8-22. Juxtacortical (parosteal) osteosarcoma is a
rare, slowly growing variant of osteosarcoma that
often arises alongside the lower femur and may
encircle the bone. A. Lobulated parosteal sarcoma
that arose posterior to the lower femur in a young
adult. B. Parosteal osteosarcoma is arising from the
outer surface of the bone.

486 Bones and Joints

8-23. A. Well-differentiated, low-grade, intrame-
dullary (intraosseous) osteosarcoma in head of
femur. B. The lesion has a deceptively bland histo-
logic appearance, but it does show both atypia and
an in¬ltrative growth pattern with destruction of
cortical bone.


Bones and Joints 487

8-24. A. Telangiectatic osteosarcoma is destroying
the lower end of the femur and shows a prominent
degree of vascularity and hemorrhage throughout
much of the tumor. B. Unlike an aneurysmal bone
cyst, this osteosarcoma shows malignant osteoblasts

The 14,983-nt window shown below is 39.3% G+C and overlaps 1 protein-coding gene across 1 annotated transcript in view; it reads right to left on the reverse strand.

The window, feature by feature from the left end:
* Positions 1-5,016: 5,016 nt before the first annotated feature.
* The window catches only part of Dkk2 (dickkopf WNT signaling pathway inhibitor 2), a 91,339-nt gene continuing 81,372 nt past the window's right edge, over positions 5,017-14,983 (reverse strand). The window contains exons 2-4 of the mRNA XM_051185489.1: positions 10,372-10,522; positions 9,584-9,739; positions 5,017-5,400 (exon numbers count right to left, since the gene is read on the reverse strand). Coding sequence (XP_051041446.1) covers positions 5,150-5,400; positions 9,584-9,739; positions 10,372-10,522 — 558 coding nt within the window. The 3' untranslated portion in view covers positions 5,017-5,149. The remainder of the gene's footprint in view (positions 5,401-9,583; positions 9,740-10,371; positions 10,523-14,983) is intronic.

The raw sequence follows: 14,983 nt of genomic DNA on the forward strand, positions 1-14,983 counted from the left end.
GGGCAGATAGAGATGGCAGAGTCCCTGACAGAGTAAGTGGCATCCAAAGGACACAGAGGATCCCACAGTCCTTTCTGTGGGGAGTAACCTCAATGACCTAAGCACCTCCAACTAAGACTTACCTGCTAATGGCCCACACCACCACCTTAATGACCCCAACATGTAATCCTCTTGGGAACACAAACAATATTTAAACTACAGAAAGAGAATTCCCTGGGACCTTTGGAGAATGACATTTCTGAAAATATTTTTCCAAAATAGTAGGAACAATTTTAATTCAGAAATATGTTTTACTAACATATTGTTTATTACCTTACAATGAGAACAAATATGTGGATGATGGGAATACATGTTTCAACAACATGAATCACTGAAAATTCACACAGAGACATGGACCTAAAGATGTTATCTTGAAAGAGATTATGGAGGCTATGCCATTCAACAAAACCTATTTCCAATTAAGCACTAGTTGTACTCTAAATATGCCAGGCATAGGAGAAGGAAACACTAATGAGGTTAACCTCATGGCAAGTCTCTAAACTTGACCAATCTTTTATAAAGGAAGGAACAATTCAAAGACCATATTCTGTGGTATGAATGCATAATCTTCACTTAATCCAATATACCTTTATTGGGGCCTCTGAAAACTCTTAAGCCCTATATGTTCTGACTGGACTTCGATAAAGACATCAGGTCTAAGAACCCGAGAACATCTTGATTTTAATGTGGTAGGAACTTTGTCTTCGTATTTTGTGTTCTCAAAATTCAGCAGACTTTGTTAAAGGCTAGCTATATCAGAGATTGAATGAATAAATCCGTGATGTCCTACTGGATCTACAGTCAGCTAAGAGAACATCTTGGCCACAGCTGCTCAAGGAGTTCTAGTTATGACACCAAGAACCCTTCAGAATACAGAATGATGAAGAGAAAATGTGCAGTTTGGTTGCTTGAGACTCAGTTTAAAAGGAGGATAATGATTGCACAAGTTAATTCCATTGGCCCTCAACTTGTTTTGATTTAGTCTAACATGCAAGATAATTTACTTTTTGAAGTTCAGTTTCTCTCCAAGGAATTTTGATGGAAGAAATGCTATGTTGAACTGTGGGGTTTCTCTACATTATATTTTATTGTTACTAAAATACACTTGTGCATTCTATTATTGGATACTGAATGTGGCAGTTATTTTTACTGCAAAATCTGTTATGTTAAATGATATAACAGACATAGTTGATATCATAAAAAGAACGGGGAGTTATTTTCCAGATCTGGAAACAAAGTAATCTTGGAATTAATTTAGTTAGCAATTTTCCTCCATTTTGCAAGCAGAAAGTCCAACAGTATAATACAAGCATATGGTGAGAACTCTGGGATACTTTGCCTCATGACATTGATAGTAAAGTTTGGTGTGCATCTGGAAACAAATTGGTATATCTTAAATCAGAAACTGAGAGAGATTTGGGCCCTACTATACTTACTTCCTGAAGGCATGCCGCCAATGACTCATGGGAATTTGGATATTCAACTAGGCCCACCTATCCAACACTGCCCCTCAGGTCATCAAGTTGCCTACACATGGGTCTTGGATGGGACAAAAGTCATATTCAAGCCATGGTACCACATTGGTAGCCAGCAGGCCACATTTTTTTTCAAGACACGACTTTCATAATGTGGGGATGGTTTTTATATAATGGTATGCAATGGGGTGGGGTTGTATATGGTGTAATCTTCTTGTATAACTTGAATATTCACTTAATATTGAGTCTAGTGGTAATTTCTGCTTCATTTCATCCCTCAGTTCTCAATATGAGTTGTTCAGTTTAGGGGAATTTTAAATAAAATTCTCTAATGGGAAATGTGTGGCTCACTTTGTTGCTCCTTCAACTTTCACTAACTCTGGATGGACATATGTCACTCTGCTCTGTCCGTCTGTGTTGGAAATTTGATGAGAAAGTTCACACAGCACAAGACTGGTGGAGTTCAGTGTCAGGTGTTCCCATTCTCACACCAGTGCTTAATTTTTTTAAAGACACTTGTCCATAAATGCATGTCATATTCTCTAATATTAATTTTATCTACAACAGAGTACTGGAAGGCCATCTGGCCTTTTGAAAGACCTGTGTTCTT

lining the blood-¬lled spaces.


488 Bones and Joints
8-25. Recurrent osteosarcoma at the site of an
implanted prosthesis that replaced the resected por-
tion of the femur in a patient previously treated for
an osteosarcoma.

Bones and Joints 489
8-26. Chondrosarcoma. The cartilaginous nature of
this malignant tumor of cartilage origin is clearly
indicated in the macrophotographs. A. Low-grade
chondrosarcoma within the head of humerus.
B. This chondrosarcoma is extensively destroying
the shaft of the humerus. C. Histologic appearance
of a low-grade chondrosarcoma.



490 Bones and Joints

8-27. Fibrosarcoma of bone. A. This advanced
¬brosarcoma of the humerus has extended into the
soft tissues around the upper end of the bone. B. Typ-
ical histologic appearance of a ¬brosarcoma.


Bones and Joints 491

8-28. Ewing™s sarcoma (primitive neuroectodermal
tumor). A. This tumor has arisen within the marrow
zone of the ¬bula and has spread through the cortex
in areas. B. This tumor is arising in the lower femur,